On June 10th 1966, the imperious Janis Joplin would make her live debut with Big Brother and The Holding Company in her adopted hometown of San Francisco. It was there where she would take to the stage at the famed Avalon Ballroom and would set the foundations for history to be made.
The original line-up of the group consisted of guitarists James Gurley and Sam Andrew, bassist Peter Albin and drummer Dave Getz alongside Joplin. Joplin and the band were not, of course, operating in a vacuum. Beginning in 1965, San Francisco had become a hub for disenfranchised young who wanted to build a brighter future that was much more liberal than what Americans had previously been accustomed to.
Big Brother’s formation came from the brain of bassist Peter Albin who had a country and blues background who had even played with future Grateful Dead founders Jerry Garcia and Ron McKernan on occasion. Albin went on met Sam Andrew, a professional rock guitarist with a jazz and classical background. After playing together at Albin’s home, Andrew suggested they form a band.
The pair then approached guitarist James Gurley which resulted in the three young and hungry musicians playing open jam sessions hosted by entrepreneur Chet Helms in 1965. Helms the recruited Chuck Jones on drums who was on hand for their first gig at the Trips Festival in January 1966. However, audience member David Getz who was a painter and jazz drummer later displaced Jones.
Joplin, who had previously performed as a folk artist and made a name for herself in the local coffee houses in the area, would fully kickstart her career after joining Big Brother and the Holding Company. With her voice being the perfect accompaniment for her newfound bandmates’ sound, their name quickly garnered immense attention following the genius addition of their lead singer.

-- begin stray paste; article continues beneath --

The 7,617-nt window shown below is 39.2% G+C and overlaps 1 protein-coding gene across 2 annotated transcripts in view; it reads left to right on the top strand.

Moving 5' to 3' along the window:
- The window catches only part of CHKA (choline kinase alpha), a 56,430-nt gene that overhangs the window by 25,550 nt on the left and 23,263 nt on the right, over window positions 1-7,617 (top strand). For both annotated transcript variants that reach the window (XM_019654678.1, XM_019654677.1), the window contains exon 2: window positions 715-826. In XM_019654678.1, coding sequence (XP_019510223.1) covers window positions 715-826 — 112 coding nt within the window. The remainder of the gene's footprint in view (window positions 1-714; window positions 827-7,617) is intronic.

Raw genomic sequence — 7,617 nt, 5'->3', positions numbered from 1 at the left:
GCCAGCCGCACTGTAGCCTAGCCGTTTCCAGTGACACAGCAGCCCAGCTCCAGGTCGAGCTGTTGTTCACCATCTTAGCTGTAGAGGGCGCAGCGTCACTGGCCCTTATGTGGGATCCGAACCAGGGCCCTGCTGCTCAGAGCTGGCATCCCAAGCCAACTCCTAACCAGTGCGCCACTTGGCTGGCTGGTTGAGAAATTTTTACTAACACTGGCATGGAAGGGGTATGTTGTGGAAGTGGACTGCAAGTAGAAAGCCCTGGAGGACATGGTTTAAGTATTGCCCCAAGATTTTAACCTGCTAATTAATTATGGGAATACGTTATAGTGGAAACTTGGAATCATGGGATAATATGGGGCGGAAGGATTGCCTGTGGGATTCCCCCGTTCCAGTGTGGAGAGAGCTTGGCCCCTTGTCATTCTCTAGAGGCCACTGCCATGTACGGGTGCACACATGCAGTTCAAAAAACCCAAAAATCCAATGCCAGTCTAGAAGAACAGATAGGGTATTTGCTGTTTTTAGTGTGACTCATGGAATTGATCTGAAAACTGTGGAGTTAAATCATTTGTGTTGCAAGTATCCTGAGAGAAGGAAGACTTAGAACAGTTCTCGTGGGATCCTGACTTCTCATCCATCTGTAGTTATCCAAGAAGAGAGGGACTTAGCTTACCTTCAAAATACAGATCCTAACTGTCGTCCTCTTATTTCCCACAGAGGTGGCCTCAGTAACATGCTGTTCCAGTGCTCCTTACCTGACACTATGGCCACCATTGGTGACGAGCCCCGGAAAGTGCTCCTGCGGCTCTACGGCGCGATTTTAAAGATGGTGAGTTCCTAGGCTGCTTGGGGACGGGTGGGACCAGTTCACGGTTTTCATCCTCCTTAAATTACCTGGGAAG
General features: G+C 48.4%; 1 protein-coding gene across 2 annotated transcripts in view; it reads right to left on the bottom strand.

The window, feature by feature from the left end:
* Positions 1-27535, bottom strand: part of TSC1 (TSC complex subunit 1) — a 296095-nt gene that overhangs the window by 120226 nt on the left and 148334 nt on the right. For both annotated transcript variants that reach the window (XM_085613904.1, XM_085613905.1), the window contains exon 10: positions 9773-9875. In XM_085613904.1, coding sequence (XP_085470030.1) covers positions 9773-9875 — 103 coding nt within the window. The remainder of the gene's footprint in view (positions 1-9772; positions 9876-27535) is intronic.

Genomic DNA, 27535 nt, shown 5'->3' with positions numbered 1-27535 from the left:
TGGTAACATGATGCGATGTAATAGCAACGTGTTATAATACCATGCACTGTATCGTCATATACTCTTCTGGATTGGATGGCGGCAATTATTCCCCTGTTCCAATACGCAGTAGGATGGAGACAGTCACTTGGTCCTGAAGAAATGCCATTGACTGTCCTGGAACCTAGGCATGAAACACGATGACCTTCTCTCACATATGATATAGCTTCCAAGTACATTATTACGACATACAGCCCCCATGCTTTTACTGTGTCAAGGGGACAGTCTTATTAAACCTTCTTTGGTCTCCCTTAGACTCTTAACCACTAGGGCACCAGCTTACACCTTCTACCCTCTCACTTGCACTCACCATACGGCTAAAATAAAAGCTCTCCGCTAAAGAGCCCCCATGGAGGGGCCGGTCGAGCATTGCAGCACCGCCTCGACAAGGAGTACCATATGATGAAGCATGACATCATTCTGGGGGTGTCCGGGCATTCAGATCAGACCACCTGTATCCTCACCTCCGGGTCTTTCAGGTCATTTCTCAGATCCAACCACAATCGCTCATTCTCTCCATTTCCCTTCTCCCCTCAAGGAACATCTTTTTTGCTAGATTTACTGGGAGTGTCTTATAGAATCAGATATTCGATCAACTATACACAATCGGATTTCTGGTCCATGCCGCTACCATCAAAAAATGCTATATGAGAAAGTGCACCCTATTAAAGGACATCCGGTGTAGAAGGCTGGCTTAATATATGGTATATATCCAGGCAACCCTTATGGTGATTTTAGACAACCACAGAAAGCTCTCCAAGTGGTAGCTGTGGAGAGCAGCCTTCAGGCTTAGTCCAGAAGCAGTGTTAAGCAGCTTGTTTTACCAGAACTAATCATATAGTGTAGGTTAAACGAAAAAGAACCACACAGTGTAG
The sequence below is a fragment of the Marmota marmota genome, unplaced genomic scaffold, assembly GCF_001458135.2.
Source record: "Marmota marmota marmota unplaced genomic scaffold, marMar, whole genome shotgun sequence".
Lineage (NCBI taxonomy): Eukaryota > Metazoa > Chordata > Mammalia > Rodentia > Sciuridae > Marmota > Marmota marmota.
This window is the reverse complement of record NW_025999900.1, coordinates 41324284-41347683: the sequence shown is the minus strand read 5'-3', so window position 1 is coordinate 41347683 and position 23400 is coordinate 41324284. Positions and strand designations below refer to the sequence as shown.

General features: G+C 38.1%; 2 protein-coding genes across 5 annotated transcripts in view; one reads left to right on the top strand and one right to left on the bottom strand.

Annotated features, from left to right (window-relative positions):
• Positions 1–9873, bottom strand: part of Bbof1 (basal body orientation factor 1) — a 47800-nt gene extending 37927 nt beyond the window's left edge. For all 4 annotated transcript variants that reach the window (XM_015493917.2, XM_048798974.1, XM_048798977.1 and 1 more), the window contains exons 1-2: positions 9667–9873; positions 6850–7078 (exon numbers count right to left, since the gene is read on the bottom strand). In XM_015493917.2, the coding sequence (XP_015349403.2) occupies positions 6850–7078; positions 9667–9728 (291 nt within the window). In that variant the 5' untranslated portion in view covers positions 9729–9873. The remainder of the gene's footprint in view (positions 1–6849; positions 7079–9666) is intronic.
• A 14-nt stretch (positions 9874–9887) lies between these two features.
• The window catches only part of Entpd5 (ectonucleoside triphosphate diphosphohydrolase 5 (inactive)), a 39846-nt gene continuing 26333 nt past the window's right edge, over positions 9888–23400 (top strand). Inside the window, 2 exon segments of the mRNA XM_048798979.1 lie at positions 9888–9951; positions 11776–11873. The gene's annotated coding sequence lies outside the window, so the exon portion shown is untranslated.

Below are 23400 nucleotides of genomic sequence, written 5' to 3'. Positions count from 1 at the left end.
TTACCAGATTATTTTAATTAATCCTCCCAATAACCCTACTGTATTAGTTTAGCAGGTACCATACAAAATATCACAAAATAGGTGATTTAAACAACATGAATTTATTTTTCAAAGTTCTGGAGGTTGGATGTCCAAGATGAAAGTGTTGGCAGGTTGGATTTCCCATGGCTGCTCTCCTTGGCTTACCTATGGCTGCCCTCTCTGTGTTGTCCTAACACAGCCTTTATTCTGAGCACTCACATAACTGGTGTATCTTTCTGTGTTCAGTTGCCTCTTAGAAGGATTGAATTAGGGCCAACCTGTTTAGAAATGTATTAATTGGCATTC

Albin later said this about the clever acquisition of Joplin to the group and how this would go on to change their destiny: “We were the established rock and roll band. We were heavy. We were like: all right, out of three or four bands in this city, we are one of them. We’re in the newspapers all the time. We’re working out. We are doing this woman a favour to even let her come and sing with us. She came in and she was dressed like a little Texan. She didn’t look like a hippie, she looked like my mother, who is also from Texas. She sang real well but it wasn’t like, ‘Oh we’re bowled over’. It was probably more like, our sound was really loud. It was probably bowling her over.”
He went on to add: “I am sure we didn’t turn down enough for her. She wrote letters home about how exotic all of us were. The names of the bands. That kind of thing. In other words, we weren’t flattened by her and she wasn’t flattened by us. It was probably a pretty equal meeting.” It’s a difficulty many bands following Big Brother would have to deal with, a powerhouse singer like Janis often overshadows bands.
If that wasn’t enough, Joplin was also famed for her razor-sharp wit: “She was a real intelligent, Janis was, and she always rose to the occasion. She sang the songs,” he explained. But Albin also revealed that it wasn’t exactly the Hollywood meeting may hope it to have been: “It wasn’t like this moment of revelation like you would like it to be. Like in a movie or something. It wasn’t like, ‘Oh my God, now we have gone to heaven. We have got Janis Joplin.’ I mean she was good but she had to learn how to do that. It took her about a year to really learn how to sing with an electric band.”
It would only be a few months down the line before Big Brother found themselves in the studio recording their debut, self-titled album which would end up being released the following year via the independent Mainstream Records label. Joplin transformed into a different being once she stepped upon the stage which soon caught the attention of Columbia Records head Clive Davis who had heard her and the band at the Monterey Pop Festival in June 1967 he signed them to the label.
They would then go on to release their second album, Cheap Thrills, in August of the next year but Joplin had become a star in her own right and made the bold decision to leave the group to pursue a short but iconic solo career at the end of ’68, which sadly was cut way too short when she tragically died on October 4, 1970, when it felt she had the world at her feet.